Just tossin’ stuff out, seein’ what sticks. What do you think? What are the boundaries of your American Civil War?



3 responses

21 06 2015

Reblogged this on The Official GburgJedi Blog and commented:
Such an awesome, thought provoking post! \m/


23 06 2015
Kein T. Lonergan

I face this conundrum when it comes to CW book acquisition. Should I buy yet another book on Gettysburg, or some book on the Trans-Mississippi or the “West”. Trying to branch out more.


23 06 2015
Phil Leigh

As for Civil War Reconstruction, everything I’ve seen written recently is race-centric, as though there are no other topics about the era that merit discussion.

Thus, provided below is the abstract of my “Politics and Economics of Reconstruction” essay. Should you wish a copy of the entire 8,000-word paper, let me know.


Prior to the Civil War Centennial historians generally agreed that Republican Reconstruction was motivated to sustain Party supremacy while an improved racial status for Southern blacks was a coupled, but secondary, objective. In contrast, presently historians represent the Republican racial equality concern as a moral choice untainted by anything more than negligible self-interest. Consequently, the currently dominant race-centric narrative largely ignores economic and political aspects of Reconstruction.

But Southern poverty has been a longer lasting Civil War legacy than Jim Crow or segregation. Presently, five (half) of the bottom ten per capita income states were formerly Confederate with only one ranking among the top ten. Shortly after the Great Depression began, the president of General Motors (Alfred P. Sloan) voluntarily cut his annual salary from $500,000 to $340,000. His $160,000 cut was more than all the income taxes paid by the two million residents of Mississippi that year. The depths of post Civil War Southern poverty and its duration were far greater, longer, and more multiracial than is commonly realized. It took eighty five years for the South’s per capita income to regain its below average 1860 percentile ranking, and even then it still significantly trailed all other regions of the country.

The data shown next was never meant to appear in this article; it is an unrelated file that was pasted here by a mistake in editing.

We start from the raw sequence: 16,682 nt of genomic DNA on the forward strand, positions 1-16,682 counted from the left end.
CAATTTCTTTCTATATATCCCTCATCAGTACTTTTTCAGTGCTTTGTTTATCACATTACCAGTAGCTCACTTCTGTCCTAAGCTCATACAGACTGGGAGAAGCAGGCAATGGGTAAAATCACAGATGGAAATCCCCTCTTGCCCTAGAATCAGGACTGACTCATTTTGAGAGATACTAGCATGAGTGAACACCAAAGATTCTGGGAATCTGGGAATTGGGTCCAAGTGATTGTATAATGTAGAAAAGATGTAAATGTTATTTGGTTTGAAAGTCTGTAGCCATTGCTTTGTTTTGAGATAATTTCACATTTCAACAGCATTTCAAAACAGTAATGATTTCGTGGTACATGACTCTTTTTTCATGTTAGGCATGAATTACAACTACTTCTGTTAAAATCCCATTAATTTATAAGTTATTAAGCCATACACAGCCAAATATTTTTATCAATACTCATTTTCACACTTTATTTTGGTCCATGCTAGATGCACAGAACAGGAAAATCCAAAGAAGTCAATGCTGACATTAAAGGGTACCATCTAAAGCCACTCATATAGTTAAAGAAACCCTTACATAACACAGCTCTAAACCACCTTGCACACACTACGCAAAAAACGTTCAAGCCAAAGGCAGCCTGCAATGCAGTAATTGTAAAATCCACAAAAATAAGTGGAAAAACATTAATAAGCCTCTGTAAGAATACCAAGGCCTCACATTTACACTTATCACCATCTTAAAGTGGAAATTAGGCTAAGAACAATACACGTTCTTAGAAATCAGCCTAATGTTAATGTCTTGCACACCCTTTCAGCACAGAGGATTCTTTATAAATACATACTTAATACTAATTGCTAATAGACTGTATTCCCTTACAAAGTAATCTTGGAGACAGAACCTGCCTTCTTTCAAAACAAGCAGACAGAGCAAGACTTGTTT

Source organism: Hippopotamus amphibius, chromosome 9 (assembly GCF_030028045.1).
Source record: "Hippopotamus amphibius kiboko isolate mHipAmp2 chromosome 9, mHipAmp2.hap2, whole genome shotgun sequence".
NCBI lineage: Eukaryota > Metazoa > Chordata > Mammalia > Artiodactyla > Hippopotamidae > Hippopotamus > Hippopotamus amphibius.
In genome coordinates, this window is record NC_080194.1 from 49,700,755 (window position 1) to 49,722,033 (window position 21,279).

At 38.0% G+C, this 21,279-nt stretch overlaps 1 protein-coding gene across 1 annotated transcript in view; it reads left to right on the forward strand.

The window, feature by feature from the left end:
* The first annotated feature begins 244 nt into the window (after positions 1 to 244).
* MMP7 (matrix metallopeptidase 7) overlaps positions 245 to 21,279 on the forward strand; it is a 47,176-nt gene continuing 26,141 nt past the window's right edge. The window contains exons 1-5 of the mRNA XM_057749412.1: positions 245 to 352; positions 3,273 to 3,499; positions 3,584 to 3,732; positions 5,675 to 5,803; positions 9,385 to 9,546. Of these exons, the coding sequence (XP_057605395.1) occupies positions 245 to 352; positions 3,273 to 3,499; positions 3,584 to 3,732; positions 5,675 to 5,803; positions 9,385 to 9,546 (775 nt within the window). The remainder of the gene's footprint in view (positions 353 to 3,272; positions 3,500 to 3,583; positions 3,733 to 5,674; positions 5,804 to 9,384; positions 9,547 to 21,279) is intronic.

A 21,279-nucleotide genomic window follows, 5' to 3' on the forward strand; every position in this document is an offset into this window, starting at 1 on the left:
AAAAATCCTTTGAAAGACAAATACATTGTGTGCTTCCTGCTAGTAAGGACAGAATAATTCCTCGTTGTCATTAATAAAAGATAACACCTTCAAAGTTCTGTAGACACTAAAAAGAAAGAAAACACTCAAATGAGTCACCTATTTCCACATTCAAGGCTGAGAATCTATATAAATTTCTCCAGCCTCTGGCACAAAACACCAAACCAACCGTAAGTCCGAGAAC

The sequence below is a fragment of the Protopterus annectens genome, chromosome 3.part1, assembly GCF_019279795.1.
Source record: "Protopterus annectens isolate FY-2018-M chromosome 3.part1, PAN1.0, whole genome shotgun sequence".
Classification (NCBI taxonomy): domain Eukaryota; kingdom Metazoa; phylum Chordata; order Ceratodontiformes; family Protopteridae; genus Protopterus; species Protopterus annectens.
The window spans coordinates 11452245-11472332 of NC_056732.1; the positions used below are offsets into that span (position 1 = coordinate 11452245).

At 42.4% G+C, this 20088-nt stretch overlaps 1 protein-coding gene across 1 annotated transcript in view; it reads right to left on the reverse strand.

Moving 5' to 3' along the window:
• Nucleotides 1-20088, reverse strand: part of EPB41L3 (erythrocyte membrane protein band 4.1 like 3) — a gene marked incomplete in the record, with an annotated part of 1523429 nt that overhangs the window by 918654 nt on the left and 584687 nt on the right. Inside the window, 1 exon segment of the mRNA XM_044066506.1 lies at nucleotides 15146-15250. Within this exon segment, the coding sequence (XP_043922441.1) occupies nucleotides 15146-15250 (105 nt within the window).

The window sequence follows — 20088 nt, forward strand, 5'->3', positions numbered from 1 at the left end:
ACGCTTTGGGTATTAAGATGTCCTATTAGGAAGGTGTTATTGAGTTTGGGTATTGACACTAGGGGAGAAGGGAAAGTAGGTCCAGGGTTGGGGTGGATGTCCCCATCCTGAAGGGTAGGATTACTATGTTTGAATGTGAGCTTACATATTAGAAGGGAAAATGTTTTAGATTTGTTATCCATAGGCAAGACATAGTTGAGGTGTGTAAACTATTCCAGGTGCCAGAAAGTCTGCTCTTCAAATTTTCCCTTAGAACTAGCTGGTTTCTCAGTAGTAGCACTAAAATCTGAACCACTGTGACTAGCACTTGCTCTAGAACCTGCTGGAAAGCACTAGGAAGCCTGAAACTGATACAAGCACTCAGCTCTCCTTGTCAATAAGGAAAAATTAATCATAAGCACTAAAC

Factors contributing to lingering Southern poverty were illegal property confiscation, Republican Party self-interest, discriminatory federal budgets, unfair banking regulations, protective tariffs, and lax monopoly regulation. The protective tariff was the most injurious obstruction because it disadvantaged the Southern export economy, inflated the costs of manufactured items, and encouraged the formation of monopolies. Except during President Woodrow Wilson’s tenure, tariffs were far too high until after World War II when the manufacturing economies of the Northern states had little overseas competition due to the widespread destruction wrought by the war in Europe and Asia.